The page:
The full quote from this anonymous professor is:
I’m a liberal professor, and my liberal students terrify me.
Through the rest of this Vox article he does his best to maintain his left-wing creds while at the same time arguing vociferously that social justice warriors have taken over college campuses and implemented an Orwellian regime of a very, very, very emotionally sensitive Big Brother.
In 2015… a complaint would not be delivered in such a fashion [as in 2009]. Instead of focusing on the rightness or wrongness (or even acceptability) of the materials we reviewed in class, the complaint would center solely on how my teaching affected the student’s emotional state. As I cannot speak to the emotions of my students, I could not mount a defense about the acceptability of my instruction. And if I responded in any way other than apologizing and changing the materials we reviewed in class, professional consequences would likely follow.
This is the elevation of subjective perception–call it post-modernism, relativism or whatever you like–over objectivity and realism. And it’s dangerous. Here’s another example (which I alluded to yesterday) from the Vox piece:
This sort of misplaced extremism is not confined to Twitter and the comments sections of liberal blogs. It was born in the more extreme and nihilistic corners of academic theory, and its watered-down manifestations on social media have severe real-world implications. In another instance, two female professors of library science publically outed and shamed a male colleague they accused of being creepy at conferences, going so far as to openly celebrate the prospect of ruining his career. I don’t doubt that some men are creepy at conferences — they are. And for all I know, this guy might be an A-level creep. But part of the female professors’ shtick was the strong insistence that harassment victims should never be asked for proof, that an enunciation of an accusation is all it should ever take to secure a guilty verdict. The identity of the victims overrides the identity of the harasser, and that’s all the proof they need.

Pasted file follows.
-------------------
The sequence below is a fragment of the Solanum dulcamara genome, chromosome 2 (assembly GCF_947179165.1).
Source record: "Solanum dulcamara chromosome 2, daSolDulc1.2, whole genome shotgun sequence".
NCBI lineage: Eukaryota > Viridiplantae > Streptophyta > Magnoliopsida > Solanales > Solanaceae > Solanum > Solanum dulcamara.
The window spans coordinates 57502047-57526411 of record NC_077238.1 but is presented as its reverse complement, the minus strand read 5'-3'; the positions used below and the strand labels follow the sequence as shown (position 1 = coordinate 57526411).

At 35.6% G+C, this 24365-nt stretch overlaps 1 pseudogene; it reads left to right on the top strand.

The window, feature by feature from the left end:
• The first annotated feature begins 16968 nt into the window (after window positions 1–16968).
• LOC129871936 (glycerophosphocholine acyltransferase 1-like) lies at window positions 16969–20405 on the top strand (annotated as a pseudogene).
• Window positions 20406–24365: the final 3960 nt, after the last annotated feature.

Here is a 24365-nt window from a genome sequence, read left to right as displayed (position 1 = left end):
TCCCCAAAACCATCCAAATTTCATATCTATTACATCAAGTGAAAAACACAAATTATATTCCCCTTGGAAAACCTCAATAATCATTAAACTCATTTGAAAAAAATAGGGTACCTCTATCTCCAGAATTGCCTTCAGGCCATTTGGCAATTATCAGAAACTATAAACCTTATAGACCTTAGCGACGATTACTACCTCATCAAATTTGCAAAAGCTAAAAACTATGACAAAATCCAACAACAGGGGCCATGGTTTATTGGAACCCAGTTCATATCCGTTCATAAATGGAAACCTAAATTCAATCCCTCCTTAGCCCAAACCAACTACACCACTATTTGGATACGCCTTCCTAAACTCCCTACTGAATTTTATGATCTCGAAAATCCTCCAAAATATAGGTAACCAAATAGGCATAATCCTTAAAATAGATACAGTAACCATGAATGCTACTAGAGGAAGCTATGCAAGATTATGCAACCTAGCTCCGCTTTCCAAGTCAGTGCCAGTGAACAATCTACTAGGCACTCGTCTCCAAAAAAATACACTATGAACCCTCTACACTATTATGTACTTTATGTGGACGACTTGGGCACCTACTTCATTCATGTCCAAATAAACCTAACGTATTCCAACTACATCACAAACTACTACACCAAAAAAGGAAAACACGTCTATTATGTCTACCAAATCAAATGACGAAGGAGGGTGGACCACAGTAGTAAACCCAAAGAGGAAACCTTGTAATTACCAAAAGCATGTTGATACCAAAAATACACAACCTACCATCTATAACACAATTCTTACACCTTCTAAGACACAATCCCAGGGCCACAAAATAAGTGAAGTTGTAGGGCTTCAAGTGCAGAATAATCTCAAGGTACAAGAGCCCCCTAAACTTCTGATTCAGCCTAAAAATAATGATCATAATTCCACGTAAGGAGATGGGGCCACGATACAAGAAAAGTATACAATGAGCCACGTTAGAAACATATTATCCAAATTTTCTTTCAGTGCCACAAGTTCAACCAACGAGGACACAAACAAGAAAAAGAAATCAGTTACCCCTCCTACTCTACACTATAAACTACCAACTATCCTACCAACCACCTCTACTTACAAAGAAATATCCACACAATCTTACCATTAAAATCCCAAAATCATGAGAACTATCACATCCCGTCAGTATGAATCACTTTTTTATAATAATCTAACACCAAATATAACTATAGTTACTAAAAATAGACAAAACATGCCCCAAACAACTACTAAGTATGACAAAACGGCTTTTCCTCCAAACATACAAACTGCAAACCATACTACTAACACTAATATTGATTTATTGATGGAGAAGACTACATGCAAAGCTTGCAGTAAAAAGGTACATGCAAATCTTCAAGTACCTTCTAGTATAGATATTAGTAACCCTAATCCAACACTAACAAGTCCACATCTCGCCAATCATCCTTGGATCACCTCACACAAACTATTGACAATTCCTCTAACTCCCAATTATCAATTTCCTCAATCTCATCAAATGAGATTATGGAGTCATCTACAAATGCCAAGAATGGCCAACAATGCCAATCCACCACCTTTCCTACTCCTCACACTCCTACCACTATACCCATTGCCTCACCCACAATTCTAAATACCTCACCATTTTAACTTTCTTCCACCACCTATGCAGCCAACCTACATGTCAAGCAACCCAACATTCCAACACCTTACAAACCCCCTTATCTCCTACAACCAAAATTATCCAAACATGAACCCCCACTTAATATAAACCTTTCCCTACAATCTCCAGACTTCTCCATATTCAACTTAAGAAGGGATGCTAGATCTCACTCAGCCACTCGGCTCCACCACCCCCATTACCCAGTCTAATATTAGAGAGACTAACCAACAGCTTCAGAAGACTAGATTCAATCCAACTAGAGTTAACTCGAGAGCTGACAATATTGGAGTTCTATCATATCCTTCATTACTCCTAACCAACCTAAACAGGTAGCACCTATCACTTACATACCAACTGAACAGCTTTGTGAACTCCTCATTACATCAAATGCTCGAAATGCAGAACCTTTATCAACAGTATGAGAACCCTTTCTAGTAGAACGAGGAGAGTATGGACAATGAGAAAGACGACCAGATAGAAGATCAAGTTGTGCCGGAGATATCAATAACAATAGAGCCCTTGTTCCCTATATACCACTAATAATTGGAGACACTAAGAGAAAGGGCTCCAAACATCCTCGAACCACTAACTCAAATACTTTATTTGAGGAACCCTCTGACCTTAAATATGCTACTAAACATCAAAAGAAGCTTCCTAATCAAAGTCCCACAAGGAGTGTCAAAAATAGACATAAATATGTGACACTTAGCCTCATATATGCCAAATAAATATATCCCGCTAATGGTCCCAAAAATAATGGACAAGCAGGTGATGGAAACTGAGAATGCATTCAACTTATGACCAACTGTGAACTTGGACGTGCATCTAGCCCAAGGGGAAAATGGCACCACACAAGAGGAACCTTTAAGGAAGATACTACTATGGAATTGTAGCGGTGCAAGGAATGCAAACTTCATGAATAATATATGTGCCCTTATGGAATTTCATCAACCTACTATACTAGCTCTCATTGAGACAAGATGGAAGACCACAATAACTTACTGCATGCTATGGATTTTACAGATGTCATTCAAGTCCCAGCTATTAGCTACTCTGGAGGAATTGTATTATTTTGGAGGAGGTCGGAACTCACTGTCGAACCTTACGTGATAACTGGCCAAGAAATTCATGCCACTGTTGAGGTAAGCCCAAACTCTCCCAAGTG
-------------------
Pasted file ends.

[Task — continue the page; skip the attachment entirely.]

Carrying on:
The anonymous professor goes on to say “This is terrifying. No one will ever accept that.” And yet, as he knows too well, in at least one part of our society they already have.
Don’t get me wrong, I highly doubt that this particular brand of ideological insanity is about to take over the entire country. On a broad scale, it probably will be rejected, and soon. There’s been a steady drumbeat of articles from the left side of the American political spectrum over the last six months attempting to dismantle and/or disarm this particular section of their coalition. And it will likely succeed. Eventually. The question becomes: how much damage will be done in the interim? And also: how extensive will the rollback be? Because anyone who thinks the victory of reason is inevitable in the short run hasn’t read a lot of history. Think about the most silly, stereotypical caricature of scholasticism (the medieval philosophy known for asking questions about how many angels could dance on the head of a pin). If, at least in the minds of anti-religious progressives, that absurd and irrational philosophy could dominate the elite universities of Europe for centuries, what is their guaranty that an equally absurd and irrational philosophy will not begin its own reign in our day?